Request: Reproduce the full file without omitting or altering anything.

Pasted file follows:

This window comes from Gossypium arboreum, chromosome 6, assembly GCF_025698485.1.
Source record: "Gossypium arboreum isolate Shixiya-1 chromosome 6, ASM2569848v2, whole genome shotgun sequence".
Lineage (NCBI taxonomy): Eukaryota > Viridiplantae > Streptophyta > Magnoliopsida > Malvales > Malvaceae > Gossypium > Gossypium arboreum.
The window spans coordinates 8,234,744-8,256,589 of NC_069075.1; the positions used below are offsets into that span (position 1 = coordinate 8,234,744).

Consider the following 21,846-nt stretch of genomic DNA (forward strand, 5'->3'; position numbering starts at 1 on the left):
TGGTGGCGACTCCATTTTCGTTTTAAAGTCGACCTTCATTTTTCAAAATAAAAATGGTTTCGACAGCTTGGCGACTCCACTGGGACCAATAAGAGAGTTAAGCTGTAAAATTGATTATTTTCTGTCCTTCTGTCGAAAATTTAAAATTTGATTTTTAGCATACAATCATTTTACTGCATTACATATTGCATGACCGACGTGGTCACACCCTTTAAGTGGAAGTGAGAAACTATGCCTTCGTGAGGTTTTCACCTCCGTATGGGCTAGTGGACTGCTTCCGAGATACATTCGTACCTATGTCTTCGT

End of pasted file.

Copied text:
This window comes from Gossypium arboreum, chromosome 6, assembly GCF_025698485.1.
Source record: "Gossypium arboreum isolate Shixiya-1 chromosome 6, ASM2569848v2, whole genome shotgun sequence".
Lineage (NCBI taxonomy): Eukaryota > Viridiplantae > Streptophyta > Magnoliopsida > Malvales > Malvaceae > Gossypium > Gossypium arboreum.
The window spans coordinates 8,234,744-8,256,589 of NC_069075.1; the positions used below are offsets into that span (position 1 = coordinate 8,234,744).

Consider the following 21,846-nt stretch of genomic DNA (forward strand, 5'->3'; position numbering starts at 1 on the left):
TGGTGGCGACTCCATTTTCGTTTTAAAGTCGACCTTCATTTTTCAAAATAAAAATGGTTTCGACAGCTTGGCGACTCCACTGGGACCAATAAGAGAGTTAAGCTGTAAAATTGATTATTTTCTGTCCTTCTGTCGAAAATTTAAAATTTGATTTTTAGCATACAATCATTTTACTGCATTACATATTGCATGACCGACGTGGTCACACCCTTTAAGTGGAAGTGAGAAACTATGCCTTCGTGAGGTTTTCACCTCCGTATGGGCTAGTGGACTGCTTCCGAGATACATTCGTACCTATGTCTTCGT